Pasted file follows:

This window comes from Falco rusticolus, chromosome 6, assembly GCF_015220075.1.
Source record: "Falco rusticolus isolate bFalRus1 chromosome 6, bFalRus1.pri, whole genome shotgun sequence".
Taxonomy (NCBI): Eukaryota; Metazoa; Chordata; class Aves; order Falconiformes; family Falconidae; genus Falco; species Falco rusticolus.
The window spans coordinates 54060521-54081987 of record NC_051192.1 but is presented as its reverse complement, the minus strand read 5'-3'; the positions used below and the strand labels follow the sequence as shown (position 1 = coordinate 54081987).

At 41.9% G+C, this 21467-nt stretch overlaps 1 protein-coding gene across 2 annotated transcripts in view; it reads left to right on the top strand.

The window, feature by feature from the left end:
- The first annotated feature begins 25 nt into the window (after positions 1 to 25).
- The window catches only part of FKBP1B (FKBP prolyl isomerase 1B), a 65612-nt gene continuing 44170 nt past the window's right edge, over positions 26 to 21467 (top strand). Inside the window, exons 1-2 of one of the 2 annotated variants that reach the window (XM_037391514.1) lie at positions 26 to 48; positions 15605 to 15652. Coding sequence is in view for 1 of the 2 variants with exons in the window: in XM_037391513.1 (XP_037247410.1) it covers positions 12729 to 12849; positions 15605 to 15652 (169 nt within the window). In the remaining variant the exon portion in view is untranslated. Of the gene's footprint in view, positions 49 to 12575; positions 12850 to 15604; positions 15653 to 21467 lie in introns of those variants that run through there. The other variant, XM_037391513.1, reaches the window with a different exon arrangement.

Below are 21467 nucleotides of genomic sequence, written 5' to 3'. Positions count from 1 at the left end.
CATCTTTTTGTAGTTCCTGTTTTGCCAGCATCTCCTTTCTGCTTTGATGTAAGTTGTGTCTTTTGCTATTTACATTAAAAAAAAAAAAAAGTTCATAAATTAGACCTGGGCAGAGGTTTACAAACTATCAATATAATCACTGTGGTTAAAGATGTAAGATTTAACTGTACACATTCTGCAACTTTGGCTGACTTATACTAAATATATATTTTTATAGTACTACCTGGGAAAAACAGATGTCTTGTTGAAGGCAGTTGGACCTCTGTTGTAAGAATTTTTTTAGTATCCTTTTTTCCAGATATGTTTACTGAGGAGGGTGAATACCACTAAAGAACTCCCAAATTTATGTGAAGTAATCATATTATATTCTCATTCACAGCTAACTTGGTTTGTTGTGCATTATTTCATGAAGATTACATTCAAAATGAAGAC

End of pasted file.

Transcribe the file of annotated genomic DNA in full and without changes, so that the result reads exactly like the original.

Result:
This window comes from Falco rusticolus, chromosome 6, assembly GCF_015220075.1.
Source record: "Falco rusticolus isolate bFalRus1 chromosome 6, bFalRus1.pri, whole genome shotgun sequence".
Taxonomy (NCBI): Eukaryota; Metazoa; Chordata; class Aves; order Falconiformes; family Falconidae; genus Falco; species Falco rusticolus.
The window spans coordinates 54060521-54081987 of record NC_051192.1 but is presented as its reverse complement, the minus strand read 5'-3'; the positions used below and the strand labels follow the sequence as shown (position 1 = coordinate 54081987).

At 41.9% G+C, this 21467-nt stretch overlaps 1 protein-coding gene across 2 annotated transcripts in view; it reads left to right on the top strand.

The window, feature by feature from the left end:
- The first annotated feature begins 25 nt into the window (after positions 1 to 25).
- The window catches only part of FKBP1B (FKBP prolyl isomerase 1B), a 65612-nt gene continuing 44170 nt past the window's right edge, over positions 26 to 21467 (top strand). Inside the window, exons 1-2 of one of the 2 annotated variants that reach the window (XM_037391514.1) lie at positions 26 to 48; positions 15605 to 15652. Coding sequence is in view for 1 of the 2 variants with exons in the window: in XM_037391513.1 (XP_037247410.1) it covers positions 12729 to 12849; positions 15605 to 15652 (169 nt within the window). In the remaining variant the exon portion in view is untranslated. Of the gene's footprint in view, positions 49 to 12575; positions 12850 to 15604; positions 15653 to 21467 lie in introns of those variants that run through there. The other variant, XM_037391513.1, reaches the window with a different exon arrangement.

Below are 21467 nucleotides of genomic sequence, written 5' to 3'. Positions count from 1 at the left end.
CATCTTTTTGTAGTTCCTGTTTTGCCAGCATCTCCTTTCTGCTTTGATGTAAGTTGTGTCTTTTGCTATTTACATTAAAAAAAAAAAAAAGTTCATAAATTAGACCTGGGCAGAGGTTTACAAACTATCAATATAATCACTGTGGTTAAAGATGTAAGATTTAACTGTACACATTCTGCAACTTTGGCTGACTTATACTAAATATATATTTTTATAGTACTACCTGGGAAAAACAGATGTCTTGTTGAAGGCAGTTGGACCTCTGTTGTAAGAATTTTTTTAGTATCCTTTTTTCCAGATATGTTTACTGAGGAGGGTGAATACCACTAAAGAACTCCCAAATTTATGTGAAGTAATCATATTATATTCTCATTCACAGCTAACTTGGTTTGTTGTGCATTATTTCATGAAGATTACATTCAAAATGAAGAC